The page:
Can The Media Attend My Trial?

Can The Media Attend My Trial?

The Texas Code of Criminal Procedure specifically states that "[i]t is the duty of the trial court, the attorney representing the accused, the attorney representing the state and all peace officers to so conduct themselves as to insure a fair trial for both the state and the defendant, not impair the presumption of innocence, and at the same time afford the public the benefits of a free press." Tex. Code Crim. Proc. Ann. art. 2.03. As we stated yesterday, the presumption of innocence is of fundamental importance to ensuring the defendant a fair trial.

There is, however, a constant friction between the right to a presumption of innocence and the right for the public to utilize the free press. A courtroom is a public place--anyone, anytime can go down to the courthouse and watch a trial. In both England and America historically, it was very common for the public to attend court session as a "common mode of 'passing the time.'" Richmond Newspapers, Inc. v. Virginia, 448 U.S. 555, 572 (1980).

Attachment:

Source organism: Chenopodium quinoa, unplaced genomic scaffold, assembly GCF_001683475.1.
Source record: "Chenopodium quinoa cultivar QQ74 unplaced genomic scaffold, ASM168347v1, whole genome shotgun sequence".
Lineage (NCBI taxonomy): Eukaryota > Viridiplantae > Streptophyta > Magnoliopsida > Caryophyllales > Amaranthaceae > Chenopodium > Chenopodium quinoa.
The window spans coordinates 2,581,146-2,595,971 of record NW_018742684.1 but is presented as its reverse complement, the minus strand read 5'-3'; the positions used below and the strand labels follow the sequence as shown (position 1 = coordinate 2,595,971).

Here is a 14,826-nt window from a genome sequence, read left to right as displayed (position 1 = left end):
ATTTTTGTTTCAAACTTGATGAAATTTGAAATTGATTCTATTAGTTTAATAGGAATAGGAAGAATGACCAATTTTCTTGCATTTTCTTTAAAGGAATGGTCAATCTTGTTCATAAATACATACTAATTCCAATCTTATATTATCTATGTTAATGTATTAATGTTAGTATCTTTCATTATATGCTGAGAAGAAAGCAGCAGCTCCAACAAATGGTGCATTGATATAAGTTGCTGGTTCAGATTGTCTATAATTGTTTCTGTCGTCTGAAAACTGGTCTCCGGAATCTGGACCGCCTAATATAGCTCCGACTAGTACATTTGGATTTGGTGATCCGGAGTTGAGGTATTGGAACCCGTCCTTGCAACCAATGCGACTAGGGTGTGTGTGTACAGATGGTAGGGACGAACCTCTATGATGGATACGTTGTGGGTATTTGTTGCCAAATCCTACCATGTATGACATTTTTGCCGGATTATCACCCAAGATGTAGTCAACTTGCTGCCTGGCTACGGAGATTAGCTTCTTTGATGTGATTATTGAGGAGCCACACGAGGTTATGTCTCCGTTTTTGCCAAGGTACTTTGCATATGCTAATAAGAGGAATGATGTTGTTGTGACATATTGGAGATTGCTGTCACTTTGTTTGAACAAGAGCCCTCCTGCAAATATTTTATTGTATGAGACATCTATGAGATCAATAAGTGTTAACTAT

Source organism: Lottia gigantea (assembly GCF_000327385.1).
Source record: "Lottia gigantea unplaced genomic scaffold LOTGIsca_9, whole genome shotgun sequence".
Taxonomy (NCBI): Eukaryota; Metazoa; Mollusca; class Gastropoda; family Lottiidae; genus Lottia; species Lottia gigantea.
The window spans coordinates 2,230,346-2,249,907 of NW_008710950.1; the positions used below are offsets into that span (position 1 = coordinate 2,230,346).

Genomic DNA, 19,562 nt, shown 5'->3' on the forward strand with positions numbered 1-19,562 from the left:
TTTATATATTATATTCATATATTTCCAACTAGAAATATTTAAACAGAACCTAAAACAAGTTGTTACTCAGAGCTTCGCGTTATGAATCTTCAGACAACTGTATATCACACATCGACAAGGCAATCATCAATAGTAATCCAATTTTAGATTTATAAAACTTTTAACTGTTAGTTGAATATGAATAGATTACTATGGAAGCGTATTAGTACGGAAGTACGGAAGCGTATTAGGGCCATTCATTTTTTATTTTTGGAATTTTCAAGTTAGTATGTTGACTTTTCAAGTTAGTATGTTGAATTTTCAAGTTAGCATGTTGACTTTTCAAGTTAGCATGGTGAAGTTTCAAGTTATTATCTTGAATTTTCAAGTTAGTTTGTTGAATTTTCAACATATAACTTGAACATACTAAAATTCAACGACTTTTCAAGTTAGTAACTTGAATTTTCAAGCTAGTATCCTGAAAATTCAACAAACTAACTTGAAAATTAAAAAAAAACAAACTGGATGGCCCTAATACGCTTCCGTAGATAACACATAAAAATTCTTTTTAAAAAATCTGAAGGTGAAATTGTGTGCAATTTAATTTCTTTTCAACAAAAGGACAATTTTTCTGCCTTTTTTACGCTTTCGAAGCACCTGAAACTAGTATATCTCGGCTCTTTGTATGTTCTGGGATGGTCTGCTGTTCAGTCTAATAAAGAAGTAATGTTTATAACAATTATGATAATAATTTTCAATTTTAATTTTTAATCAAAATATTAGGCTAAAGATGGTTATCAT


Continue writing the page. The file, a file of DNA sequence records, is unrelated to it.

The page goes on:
The Supreme Court of the United States has held that members of the media are entitled to attend court proceedings. However, what happens if this offends the person's right to a fair trial.

If you have been charged with a theft crime or white collar crime, contact a Plano criminal defense lawyer.